El Chalten, El Calafate & Perito Moreno Glacier
15.12.2010 - 19.12.2010 10 °C
El Chalten must definitely be the highlight of the trip so far. Marketing itself as Argentina's premier trekking (tramping / hiking) destination it is surrounded by Los Glaciares National Park and presided over by two imposing mountains, Mount Fitzroy (3,400m) and Cerro Torre (3,100m). Both of these peaks have almost vertical granite faces on all sides and the level of difficulty attracts a lot of hardcore climbers.
Rather than tackling vertical cliffs Jess and I took advantage of the numerous walks throughout the area which are spectacular. The accessibility of these walks was amazing and while we restricted ourselves to day walks of around 6 hours, there are plenty of longer walks and places to camp.
We walked through and past amazing alpine forests, lakes and glaciers, of which I have attached heaps of pictures. We were pretty lucky with the weather, while it was blowing a gale most of the time this didn't hinder our walks at all and the only negative was that cloud in the mountain prevented me taking clear pictures of Fitzroy and Cerro Torre to share with you all. That and the worlds worst ham and cheese sandwiches which Jess and I bought to take on our first day trekking, they were so bad that we were literally gagging trying to force them down!
Other than the ham and cheese sandwich experience the food in the town was great and we dined like kings most nights on Argentinian BBQ and the local trout given that we were not spending any money walking during the day. Plus, the hostel we had booked was full and they moved us to a much nicer hotel next door at the same rate. I imagine this will be the nicest place we will stay on our trip.
We spent three full days in El Chalten and would have stayed longer if we didn't have a plane to catch to Brazil, so it was with much regret that we boarded the bus to El Calafate, our final destination in South America.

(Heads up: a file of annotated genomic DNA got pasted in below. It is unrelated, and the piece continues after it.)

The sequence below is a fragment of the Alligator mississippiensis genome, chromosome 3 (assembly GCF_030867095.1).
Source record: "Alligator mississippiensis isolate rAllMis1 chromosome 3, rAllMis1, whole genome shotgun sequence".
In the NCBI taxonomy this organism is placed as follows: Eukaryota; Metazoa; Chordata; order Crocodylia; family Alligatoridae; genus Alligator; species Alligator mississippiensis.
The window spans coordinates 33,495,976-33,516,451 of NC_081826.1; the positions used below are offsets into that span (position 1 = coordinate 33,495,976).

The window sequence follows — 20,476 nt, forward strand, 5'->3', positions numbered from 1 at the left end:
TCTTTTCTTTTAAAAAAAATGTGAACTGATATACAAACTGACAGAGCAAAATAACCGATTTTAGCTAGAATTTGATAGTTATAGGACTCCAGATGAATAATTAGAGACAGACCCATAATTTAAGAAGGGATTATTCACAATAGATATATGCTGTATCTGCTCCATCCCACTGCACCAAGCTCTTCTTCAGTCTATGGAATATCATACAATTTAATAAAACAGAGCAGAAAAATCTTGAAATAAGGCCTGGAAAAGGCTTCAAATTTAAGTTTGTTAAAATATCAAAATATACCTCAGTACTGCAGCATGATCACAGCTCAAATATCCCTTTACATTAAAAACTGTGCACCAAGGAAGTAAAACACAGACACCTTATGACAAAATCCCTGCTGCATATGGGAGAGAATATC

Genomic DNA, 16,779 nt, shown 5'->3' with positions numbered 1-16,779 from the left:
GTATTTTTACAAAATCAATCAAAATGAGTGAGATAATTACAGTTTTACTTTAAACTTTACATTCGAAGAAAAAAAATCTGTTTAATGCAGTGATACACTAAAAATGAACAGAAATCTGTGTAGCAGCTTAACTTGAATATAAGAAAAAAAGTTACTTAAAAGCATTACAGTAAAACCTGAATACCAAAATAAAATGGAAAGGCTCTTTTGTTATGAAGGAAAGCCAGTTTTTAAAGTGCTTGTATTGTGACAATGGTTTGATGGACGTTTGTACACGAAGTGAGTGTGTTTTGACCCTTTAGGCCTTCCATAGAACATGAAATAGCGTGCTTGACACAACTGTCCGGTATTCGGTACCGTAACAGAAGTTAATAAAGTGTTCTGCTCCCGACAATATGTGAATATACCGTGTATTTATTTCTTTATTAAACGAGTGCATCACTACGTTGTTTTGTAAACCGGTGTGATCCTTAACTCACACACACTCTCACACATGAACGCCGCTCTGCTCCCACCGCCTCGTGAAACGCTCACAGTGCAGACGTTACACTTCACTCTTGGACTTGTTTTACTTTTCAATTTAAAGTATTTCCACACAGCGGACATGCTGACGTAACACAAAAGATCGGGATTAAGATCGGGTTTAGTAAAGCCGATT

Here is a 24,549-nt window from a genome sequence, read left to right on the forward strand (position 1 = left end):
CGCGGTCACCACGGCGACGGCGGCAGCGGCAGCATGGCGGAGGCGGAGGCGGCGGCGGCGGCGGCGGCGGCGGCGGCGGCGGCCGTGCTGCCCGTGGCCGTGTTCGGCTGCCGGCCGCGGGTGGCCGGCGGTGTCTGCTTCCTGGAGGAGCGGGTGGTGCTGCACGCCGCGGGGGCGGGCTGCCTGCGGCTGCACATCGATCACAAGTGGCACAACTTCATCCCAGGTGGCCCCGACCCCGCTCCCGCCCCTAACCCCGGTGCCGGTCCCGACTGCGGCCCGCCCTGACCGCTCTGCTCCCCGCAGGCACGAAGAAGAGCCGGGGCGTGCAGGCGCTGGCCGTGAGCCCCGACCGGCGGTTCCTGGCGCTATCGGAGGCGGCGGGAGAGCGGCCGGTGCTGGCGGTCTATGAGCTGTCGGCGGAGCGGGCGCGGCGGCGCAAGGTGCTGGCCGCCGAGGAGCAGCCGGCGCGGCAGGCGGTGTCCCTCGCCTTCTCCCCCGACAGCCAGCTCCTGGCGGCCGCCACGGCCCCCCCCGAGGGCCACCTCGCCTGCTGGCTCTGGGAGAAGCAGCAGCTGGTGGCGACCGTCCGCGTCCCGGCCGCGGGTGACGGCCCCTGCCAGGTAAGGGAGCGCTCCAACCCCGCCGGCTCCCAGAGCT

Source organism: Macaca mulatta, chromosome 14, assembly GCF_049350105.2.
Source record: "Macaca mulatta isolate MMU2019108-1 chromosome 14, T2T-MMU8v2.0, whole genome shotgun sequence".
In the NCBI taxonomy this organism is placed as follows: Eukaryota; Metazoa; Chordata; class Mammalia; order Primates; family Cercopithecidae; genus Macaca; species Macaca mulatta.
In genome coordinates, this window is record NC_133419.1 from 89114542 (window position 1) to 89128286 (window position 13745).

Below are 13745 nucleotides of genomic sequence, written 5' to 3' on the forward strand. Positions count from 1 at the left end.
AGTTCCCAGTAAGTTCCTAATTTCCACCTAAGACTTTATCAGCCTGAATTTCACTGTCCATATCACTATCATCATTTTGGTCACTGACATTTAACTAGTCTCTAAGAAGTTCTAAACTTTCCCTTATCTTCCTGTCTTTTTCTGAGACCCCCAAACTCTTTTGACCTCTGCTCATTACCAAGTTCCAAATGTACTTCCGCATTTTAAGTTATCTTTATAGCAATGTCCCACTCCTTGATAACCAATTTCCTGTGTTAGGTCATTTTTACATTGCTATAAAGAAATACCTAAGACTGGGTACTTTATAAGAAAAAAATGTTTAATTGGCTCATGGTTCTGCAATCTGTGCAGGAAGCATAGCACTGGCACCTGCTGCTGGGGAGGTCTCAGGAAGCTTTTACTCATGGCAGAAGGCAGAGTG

On the bus the only interesting occurrence was Jess's water bottle leaking throughout her small backpack, including all over her passport. This made for some exciting mid bus ride drying and flattening efforts. Fingers crossed the passport has survived and our entrance to Brazil is not impeded! For future reference I shall call this the “watergate” incident.
El Calafate seems to owe its current existence to its proximity to El Chalten and the Perito Moreno glacier. We stayed here only one night to visit the glacier before leaving for Brazil.
Words can't describe the glacier suffice to say it puts the glaciers in New Zealand to shame. I guess for a start Los Glaciares National Park looks to have at least 10 glaciers, if not more. Perito Moreno is not the largest, that distinction going to Glacier Viedma which is more than 700 square kilometres, but is the most active, advancing around 2 meters a day into Lake Argentino. This is is stark contrast to most glaciers around the world which are receding rather than advancing. Due to the constant advancement the glacier is incredibly active and from an elaborate network of board walks you can hear the ice cracking and groaning and see huge chunks breaking off into the lake from the 60 meter high, 5km long ice face. I took heaps of photos trying to capture the shear size and deep blue colour of the glacier and some videos to show the massive ice falls and these are all in the gallery.
Jess and I are heading to Brazil next so our next update will be from Salvador de Bahia.